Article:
by Ed Tittel

How to Upgrade to Windows 10 From Windows 8.1

Feb 12, 20156 mins
IT LeadershipIT StrategySmall and Medium Business

The upgrade process from Windows 8.1 to Windows 10 is pretty smooth, even for the Technical Preview, but it helps to understand potential issues and pitfalls before jumping on board.

Although it will be some time before Windows 10 becomes generally available, it’s never too early to start thinking about the process for upgrading from the current Windows platform. The smart money is currently on a September or October 2015 public release, so savvy system admins can start looking ahead to some inevitable upgrade tools and techniques, along with a few extra tips to help ease the process along.

The Windows Upgrade Assistant

Along with new Windows releases, Microsoft usually makes pre-install evaluation tools available to help users anticipate and prepare for the upgrade process. For the past couple of releases, this has involved a downloadable tool called Upgrade Assistant (here’s a link to the FAQ page for the Windows 8 and 8.1 versions of that tool, by way of example).

In addition to providing a tool that typically works for recent versions of Windows — for Windows 10 [ Find it on Amazon *What’s this?* ], that will probably mean Windows 7 SP1, Windows 8 and Windows 8.1 Update 1 — this page also provides useful information about which platforms the tool will support as valid upgrade sources, including required Service Packs that must be installed for the tools to work correctly.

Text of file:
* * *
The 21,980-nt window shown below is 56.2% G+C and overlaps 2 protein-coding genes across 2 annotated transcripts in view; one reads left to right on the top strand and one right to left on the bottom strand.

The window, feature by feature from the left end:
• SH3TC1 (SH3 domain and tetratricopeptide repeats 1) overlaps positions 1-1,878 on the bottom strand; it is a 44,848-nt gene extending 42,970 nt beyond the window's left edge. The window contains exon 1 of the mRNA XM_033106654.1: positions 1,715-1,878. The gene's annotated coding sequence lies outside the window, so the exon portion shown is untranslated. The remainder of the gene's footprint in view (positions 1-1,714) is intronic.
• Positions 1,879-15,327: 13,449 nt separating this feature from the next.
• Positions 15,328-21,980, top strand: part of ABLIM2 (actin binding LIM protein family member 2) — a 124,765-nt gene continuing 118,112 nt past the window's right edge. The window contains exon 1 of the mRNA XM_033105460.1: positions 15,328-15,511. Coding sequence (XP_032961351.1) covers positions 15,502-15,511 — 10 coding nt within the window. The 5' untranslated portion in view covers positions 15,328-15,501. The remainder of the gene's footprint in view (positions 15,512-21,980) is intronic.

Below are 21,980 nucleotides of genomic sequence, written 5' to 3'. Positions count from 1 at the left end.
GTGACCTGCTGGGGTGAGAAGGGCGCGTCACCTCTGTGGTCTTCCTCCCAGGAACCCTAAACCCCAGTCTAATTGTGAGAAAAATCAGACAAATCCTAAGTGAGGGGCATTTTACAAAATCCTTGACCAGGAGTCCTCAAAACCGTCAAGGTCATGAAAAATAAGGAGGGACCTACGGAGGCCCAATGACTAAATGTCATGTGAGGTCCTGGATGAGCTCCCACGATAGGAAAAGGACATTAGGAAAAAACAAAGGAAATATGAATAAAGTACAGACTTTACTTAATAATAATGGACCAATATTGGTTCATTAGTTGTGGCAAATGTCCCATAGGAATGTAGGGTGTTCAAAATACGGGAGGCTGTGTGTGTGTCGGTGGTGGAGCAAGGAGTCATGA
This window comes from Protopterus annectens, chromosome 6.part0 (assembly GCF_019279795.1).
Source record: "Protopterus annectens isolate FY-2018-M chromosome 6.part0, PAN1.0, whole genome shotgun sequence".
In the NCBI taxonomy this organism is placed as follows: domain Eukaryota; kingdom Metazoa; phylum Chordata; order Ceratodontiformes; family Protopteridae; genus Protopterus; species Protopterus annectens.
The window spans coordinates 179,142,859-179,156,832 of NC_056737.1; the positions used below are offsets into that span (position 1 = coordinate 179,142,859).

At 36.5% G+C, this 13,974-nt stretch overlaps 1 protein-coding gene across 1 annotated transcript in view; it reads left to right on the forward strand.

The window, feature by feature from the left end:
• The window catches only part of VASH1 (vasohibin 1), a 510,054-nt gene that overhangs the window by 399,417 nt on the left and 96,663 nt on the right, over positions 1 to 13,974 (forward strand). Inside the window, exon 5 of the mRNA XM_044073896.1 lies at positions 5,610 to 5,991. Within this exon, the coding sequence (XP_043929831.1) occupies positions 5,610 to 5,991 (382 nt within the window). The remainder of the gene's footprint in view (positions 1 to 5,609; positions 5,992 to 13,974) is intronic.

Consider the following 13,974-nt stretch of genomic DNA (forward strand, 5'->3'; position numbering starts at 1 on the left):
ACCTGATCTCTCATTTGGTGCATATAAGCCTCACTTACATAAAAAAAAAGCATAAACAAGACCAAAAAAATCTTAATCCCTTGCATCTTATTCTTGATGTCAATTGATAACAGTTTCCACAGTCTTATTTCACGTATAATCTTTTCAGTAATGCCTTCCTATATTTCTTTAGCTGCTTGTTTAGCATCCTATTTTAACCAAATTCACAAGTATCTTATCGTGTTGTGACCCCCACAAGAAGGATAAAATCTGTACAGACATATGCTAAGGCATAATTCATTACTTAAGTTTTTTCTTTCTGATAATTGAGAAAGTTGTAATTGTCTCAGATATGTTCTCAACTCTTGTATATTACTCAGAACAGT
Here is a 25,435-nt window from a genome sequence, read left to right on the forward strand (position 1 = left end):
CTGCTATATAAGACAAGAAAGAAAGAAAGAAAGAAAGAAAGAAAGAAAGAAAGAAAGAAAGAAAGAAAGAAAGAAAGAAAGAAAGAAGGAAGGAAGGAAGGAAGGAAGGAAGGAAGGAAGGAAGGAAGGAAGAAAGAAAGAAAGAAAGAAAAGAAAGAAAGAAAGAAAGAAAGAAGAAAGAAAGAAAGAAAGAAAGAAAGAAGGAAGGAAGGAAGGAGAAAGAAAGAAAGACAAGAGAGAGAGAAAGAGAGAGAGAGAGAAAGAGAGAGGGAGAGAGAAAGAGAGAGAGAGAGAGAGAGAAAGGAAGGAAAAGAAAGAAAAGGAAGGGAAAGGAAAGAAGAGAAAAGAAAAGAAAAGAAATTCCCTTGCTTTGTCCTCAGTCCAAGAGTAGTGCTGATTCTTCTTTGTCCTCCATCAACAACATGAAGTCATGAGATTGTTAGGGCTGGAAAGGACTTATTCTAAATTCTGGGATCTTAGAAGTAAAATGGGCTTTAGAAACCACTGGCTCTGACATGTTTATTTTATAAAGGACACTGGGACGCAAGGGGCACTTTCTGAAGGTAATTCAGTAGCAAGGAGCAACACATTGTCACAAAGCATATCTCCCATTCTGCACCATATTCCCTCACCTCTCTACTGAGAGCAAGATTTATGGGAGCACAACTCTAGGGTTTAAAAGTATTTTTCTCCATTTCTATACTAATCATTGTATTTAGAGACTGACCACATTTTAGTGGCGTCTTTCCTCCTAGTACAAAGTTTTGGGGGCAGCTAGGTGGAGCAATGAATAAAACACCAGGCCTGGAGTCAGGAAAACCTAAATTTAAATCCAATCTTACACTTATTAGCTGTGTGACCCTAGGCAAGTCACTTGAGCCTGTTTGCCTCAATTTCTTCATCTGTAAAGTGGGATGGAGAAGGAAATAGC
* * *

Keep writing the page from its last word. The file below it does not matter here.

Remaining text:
Running the tool usually produces a compatibility report that either indicates that the upgrade can proceed or describes what kind of remediation is necessary to result in a successful upgrade. The items that can appear in such reports generally focus on hardware and software.

For hardware, there may be some devices in use on the source system that will no longer be supported in the target OS, and a warning will be issued to that effect. In some cases, devices may need to be uninstalled prior to upgrade, so that new drivers can be installed for those devices during the upgrade process. In other cases, it may be necessary to hunt down those new drivers after the upgrade is complete. The compatibility report from Upgrade Assistant usually provides information about all such cases.

That said, the occasional unknown device will pop up after an upgrade that will require its identification so that the proper driver can be located and installed, if such a drive is available. Several good tools to help resolve the appearance of unknown devices in Device Manager are available, including Unknown Device Identifier and the SourceForge project UnknownDevices.

 [Related: What You’ll Love and Hate About Windows 10 ]

For software, certain programs may in some cases be identified as no longer supported under the new target OS. In other cases, it may be necessary to update to a newer version of a program currently in use. In still other cases, it may be necessary to uninstall a program prior to an upgrade, then reinstall the program following the upgrade.